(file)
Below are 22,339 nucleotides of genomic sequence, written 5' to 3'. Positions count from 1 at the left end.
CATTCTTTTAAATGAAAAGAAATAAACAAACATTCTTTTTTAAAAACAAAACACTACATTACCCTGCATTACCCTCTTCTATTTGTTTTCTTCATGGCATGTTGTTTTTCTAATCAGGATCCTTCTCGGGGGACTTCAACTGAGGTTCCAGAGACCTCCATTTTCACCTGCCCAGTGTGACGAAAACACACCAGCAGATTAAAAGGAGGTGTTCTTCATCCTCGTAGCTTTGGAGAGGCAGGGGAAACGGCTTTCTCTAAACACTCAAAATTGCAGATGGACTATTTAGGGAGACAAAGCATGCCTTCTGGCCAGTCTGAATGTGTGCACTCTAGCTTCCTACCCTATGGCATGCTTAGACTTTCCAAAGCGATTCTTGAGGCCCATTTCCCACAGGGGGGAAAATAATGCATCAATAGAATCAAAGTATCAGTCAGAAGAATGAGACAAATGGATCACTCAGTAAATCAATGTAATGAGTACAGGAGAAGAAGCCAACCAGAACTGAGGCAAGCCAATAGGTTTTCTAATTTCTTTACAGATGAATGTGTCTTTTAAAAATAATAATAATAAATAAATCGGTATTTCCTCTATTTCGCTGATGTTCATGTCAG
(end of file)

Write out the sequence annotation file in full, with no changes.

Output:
Below are 22,339 nucleotides of genomic sequence, written 5' to 3'. Positions count from 1 at the left end.
CATTCTTTTAAATGAAAAGAAATAAACAAACATTCTTTTTTAAAAACAAAACACTACATTACCCTGCATTACCCTCTTCTATTTGTTTTCTTCATGGCATGTTGTTTTTCTAATCAGGATCCTTCTCGGGGGACTTCAACTGAGGTTCCAGAGACCTCCATTTTCACCTGCCCAGTGTGACGAAAACACACCAGCAGATTAAAAGGAGGTGTTCTTCATCCTCGTAGCTTTGGAGAGGCAGGGGAAACGGCTTTCTCTAAACACTCAAAATTGCAGATGGACTATTTAGGGAGACAAAGCATGCCTTCTGGCCAGTCTGAATGTGTGCACTCTAGCTTCCTACCCTATGGCATGCTTAGACTTTCCAAAGCGATTCTTGAGGCCCATTTCCCACAGGGGGGAAAATAATGCATCAATAGAATCAAAGTATCAGTCAGAAGAATGAGACAAATGGATCACTCAGTAAATCAATGTAATGAGTACAGGAGAAGAAGCCAACCAGAACTGAGGCAAGCCAATAGGTTTTCTAATTTCTTTACAGATGAATGTGTCTTTTAAAAATAATAATAATAAATAAATCGGTATTTCCTCTATTTCGCTGATGTTCATGTCAG